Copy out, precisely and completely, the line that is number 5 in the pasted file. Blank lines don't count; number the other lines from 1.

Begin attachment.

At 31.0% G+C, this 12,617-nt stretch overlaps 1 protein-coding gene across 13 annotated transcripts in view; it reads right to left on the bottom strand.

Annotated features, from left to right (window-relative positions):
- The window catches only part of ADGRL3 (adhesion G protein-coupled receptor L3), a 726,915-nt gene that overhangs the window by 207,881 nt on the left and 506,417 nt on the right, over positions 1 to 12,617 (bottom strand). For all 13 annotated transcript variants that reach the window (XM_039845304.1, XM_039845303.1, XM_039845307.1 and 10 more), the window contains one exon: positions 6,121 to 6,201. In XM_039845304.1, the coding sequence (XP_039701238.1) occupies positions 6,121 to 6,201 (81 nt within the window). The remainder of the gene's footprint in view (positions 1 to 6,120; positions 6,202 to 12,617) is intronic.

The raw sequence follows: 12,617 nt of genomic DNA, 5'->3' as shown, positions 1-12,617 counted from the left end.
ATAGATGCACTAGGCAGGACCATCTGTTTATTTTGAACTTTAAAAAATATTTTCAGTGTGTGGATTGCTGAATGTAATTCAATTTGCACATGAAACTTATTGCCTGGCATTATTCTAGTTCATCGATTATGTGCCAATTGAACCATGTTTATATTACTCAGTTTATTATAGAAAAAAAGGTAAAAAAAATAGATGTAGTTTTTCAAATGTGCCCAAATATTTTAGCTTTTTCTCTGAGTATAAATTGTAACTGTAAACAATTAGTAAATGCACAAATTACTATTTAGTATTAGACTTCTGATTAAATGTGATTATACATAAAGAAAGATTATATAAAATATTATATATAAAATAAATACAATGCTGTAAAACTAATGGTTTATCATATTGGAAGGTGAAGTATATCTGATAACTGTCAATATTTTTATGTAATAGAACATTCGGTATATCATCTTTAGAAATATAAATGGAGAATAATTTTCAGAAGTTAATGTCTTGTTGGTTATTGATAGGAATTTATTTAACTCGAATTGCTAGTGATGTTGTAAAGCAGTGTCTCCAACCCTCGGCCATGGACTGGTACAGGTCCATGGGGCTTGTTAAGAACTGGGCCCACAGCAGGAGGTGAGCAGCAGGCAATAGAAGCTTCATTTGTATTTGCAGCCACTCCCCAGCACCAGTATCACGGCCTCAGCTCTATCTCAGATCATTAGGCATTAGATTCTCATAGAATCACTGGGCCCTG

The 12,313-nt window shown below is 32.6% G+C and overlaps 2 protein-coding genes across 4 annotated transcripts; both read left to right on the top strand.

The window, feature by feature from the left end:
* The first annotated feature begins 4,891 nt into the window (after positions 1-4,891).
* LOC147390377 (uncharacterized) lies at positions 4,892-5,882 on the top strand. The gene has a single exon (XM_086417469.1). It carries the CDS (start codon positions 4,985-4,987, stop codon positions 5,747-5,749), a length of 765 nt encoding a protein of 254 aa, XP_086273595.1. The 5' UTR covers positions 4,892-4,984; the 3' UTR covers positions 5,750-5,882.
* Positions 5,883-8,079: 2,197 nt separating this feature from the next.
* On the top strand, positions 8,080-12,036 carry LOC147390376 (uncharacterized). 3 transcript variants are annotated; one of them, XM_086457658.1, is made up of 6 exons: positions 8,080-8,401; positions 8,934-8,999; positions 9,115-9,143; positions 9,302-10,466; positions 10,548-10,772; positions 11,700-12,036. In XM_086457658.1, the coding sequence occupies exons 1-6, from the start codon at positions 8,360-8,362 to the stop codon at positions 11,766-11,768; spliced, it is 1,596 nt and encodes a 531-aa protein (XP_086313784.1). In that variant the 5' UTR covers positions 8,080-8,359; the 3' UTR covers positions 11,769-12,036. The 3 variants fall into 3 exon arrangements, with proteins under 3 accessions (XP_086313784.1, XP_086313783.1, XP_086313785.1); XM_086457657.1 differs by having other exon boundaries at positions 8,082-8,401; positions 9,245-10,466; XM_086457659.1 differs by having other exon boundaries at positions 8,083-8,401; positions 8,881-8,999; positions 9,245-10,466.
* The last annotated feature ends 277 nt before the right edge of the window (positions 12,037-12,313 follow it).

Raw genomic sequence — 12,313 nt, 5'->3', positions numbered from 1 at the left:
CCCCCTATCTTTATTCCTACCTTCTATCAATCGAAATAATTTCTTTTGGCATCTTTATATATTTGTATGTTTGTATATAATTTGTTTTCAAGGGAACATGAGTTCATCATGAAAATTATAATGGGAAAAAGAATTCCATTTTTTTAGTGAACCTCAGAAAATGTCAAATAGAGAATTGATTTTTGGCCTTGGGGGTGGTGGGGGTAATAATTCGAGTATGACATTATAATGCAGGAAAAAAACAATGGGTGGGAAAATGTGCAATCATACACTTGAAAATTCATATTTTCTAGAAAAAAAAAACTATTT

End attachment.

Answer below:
ATAGATGCACTAGGCAGGACCATCTGTTTATTTTGAACTTTAAAAAATATTTTCAGTGTGTGGATTGCTGAATGTAATTCAATTTGCACATGAAACTTATTGCCTGGCATTATTCTAGTTCATCGATTATGTGCCAATTGAACCATGTTTATATTACTCAGTTTATTATAGAAAAAAAGGTAAAAAAAATAGATGTAGTTTTTCAAATGTGCCCAAATATTTTAGCTTTTTCTCTGAGTATAAATTGTAACTGTAAACAATTAGTAAATGCACAAATTACTATTTAGTATTAGACTTCTGATTAAATGTGATTATACATAAAGAAAGATTATATAAAATATTATATATAAAATAAATACAATGCTGTAAAACTAATGGTTTATCATATTGGAAGGTGAAGTATATCTGATAACTGTCAATATTTTTATGTAATAGAACATTCGGTATATCATCTTTAGAAATATAAATGGAGAATAATTTTCAGAAGTTAATGTCTTGTTGGTTATTGATAGGAATTTATTTAACTCGAATTGCTAGTGATGTTGTAAAGCAGTGTCTCCAACCCTCGGCCATGGACTGGTACAGGTCCATGGGGCTTGTTAAGAACTGGGCCCACAGCAGGAGGTGAGCAGCAGGCAATAGAAGCTTCATTTGTATTTGCAGCCACTCCCCAGCACCAGTATCACGGCCTCAGCTCTATCTCAGATCATTAGGCATTAGATTCTCATAGAATCACTGGGCCCTG